A brief overview of what they learned was the most popular superstitions in America are: throwing salt over your shoulder, bad luck comes in threes, lucky rabbit’s foot, Friday the 13th, and ladybugs being a sign of good luck. 65% of Americans are superstitious. 83% believe in good luck, 50% believe in bad luck. 37% of Americans believe Friday the 13th brings bad luck. 34% of Americans believe St. Patrick’s Day is a luck day. Nearly double that amount (60%) say they wear green on St. Patrick’s Day.

You can see the full report here.


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Dark Goddess Tarot

In a spiritual practice that at best could be described as “hodge podge”, one of the only cohesive aspects is my adoration of the divine feminine. I’m particularly drawn to goddesses that are misunderstood or viewed as negative. Enter “Dark Goddess Tarot” by Ellen Lorenzi-Prince, a deck that feels custom made for me.

From the introduction, “Dark goddesses are disturbing, fearsome, and beautiful. They can be shunned or overlooked, as they represent aspects of life that people find uncomfortable – sometimes only when those powers are in female hands. Powers of age and death, sex and sovereignty, ferocity and judgement. Of magic, mystery, and transformation. Of suffering and shadow.”

Lorenzi-Prince takes a female forward approach to the traditional 78 card tarot deck. A goddess or mythical female figure is featured on every card, including the minor arcana. Although the suits are changed to fire, water, air, and earth, with the court cards changing from page, knight, queen, and king into amazon, siren, witch, and hag respectively.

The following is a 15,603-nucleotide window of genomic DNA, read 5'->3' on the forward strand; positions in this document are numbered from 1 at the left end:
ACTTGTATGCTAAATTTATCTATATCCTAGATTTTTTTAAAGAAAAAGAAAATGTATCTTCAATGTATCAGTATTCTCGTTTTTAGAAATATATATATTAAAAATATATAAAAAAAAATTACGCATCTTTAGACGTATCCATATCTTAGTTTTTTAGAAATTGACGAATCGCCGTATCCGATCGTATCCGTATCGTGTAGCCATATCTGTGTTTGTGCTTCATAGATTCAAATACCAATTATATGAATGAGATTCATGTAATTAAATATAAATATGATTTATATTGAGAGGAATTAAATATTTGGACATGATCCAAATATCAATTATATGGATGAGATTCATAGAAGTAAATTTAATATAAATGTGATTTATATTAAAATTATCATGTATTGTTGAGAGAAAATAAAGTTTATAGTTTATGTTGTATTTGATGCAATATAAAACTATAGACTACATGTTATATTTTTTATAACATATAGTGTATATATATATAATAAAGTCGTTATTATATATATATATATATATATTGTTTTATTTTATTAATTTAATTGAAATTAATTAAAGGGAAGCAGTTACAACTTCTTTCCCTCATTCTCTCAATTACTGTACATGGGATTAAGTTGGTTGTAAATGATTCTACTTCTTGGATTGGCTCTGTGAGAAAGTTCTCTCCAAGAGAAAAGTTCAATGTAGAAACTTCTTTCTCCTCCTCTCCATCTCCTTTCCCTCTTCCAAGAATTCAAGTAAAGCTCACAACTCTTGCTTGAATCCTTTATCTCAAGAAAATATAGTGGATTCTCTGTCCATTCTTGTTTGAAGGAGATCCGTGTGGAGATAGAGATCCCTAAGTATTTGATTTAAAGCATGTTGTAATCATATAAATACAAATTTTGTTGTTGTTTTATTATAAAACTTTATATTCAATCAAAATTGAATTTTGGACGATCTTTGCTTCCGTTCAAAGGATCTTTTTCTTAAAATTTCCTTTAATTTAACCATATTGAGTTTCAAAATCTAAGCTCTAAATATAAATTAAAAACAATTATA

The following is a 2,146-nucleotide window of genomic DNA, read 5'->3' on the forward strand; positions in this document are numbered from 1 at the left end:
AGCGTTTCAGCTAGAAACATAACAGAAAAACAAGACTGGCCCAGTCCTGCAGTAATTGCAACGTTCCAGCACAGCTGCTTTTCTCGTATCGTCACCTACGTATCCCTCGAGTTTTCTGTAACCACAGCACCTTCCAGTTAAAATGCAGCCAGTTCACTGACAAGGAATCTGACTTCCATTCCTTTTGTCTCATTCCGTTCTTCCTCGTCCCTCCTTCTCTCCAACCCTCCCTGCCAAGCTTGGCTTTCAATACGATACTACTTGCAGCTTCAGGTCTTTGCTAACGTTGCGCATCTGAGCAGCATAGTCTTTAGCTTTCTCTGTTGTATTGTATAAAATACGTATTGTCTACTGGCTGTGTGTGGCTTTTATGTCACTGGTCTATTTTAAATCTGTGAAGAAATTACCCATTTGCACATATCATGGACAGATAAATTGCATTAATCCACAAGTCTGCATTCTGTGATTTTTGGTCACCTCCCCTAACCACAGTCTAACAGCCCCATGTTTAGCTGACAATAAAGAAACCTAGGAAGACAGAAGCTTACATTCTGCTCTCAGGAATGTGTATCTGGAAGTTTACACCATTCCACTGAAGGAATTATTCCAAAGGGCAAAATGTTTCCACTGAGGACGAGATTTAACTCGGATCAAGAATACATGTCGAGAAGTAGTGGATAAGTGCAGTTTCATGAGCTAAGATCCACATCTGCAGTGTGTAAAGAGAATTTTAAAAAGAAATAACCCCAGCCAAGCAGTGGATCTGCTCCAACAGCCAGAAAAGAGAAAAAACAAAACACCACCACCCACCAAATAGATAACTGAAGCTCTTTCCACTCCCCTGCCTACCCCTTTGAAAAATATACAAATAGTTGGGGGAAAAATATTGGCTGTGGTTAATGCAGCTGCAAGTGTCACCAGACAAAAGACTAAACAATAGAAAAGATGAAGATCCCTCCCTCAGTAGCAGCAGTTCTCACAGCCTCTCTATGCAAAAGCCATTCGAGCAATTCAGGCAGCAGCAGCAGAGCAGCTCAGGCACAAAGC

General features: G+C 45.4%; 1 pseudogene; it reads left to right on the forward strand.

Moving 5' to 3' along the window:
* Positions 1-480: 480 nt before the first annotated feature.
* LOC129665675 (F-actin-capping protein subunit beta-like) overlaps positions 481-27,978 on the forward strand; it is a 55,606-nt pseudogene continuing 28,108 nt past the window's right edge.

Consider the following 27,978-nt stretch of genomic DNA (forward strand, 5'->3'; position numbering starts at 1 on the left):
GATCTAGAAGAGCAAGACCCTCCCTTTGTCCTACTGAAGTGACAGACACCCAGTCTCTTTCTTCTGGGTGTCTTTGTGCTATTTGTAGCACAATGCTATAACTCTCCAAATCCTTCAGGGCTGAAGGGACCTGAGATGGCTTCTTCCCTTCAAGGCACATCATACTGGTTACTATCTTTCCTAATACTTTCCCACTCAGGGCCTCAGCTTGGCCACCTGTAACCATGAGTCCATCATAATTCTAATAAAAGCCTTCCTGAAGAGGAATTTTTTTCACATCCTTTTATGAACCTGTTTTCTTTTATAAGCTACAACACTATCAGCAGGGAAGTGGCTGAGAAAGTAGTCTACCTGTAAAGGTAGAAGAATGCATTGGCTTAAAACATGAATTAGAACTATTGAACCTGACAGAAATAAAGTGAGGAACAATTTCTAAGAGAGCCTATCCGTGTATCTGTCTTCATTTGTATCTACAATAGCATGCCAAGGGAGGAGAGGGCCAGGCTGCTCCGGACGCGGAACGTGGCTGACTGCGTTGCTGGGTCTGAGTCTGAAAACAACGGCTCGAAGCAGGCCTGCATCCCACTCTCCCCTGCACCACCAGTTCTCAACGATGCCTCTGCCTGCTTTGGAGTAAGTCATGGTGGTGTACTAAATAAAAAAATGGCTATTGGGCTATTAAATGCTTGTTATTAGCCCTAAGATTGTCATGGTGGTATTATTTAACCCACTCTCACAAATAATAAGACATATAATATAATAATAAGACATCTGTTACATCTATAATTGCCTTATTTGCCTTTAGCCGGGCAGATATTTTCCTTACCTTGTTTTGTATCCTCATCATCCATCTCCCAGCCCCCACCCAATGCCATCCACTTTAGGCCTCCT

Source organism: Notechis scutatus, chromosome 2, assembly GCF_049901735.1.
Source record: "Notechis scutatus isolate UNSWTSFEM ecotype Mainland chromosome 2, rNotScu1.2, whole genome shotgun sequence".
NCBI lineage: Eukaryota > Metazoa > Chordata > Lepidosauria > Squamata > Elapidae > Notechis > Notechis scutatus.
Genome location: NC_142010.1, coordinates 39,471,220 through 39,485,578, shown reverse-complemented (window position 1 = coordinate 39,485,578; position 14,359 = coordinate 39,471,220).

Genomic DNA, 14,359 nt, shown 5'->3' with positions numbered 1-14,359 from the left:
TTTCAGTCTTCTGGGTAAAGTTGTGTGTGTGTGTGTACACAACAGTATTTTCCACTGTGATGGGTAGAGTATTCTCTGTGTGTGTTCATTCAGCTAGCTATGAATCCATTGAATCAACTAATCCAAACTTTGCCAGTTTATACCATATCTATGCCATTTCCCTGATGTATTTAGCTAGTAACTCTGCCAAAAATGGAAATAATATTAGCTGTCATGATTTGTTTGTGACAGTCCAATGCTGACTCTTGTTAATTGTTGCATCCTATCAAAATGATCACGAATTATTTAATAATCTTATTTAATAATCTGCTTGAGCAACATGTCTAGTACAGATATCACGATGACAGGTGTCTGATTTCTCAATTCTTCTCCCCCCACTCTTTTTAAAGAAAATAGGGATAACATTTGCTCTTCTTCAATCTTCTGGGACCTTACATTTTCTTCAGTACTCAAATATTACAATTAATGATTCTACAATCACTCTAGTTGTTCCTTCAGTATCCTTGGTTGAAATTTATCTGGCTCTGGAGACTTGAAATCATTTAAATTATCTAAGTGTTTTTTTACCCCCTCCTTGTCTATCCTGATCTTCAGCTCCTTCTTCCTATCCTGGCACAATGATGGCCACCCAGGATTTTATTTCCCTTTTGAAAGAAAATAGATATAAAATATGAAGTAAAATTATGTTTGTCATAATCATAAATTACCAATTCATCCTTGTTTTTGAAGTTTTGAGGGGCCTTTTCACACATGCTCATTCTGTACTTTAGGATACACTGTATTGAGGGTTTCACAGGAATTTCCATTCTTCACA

“Dark Goddess Tarot” first released in 2013, several years before inclusivity had become not just an idea, but a necessity in the spiritual space. Considering that, Lorenzi-Prince has done an excellent job representing multiple cultures in a respectful fashion. I’ll resist the urge to share every female from the deck, but there’s Kali, Isis, Ishtar, Baba Yaga, Santa Muerte, Tlazolieotl, Spider Woman, Tsonokwa, Baubo, and so many more. The artwork for the deck is noteworthy too, with Lorenzi-Prince not only creating the deck, but creating all the art for it too!

“Dark Goddess Tarot” by Ellen Lorenzi-Prince is an excellent exploration of the divine feminine. A noteworthy addition to any tarot collection.

You can learn more here.

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Witch Hunt

Several years ago, I featured the fantastic book “Witches, Sluts, Feminists: Conjuring the Sex Positive” by Kristen J. Sollée on the site. I loved it so much, and frequently wondered if/when I would see the author’s work out in the world again. You can imagine how excited I was when flipping through the Weiser Books catalog and saw her name once again.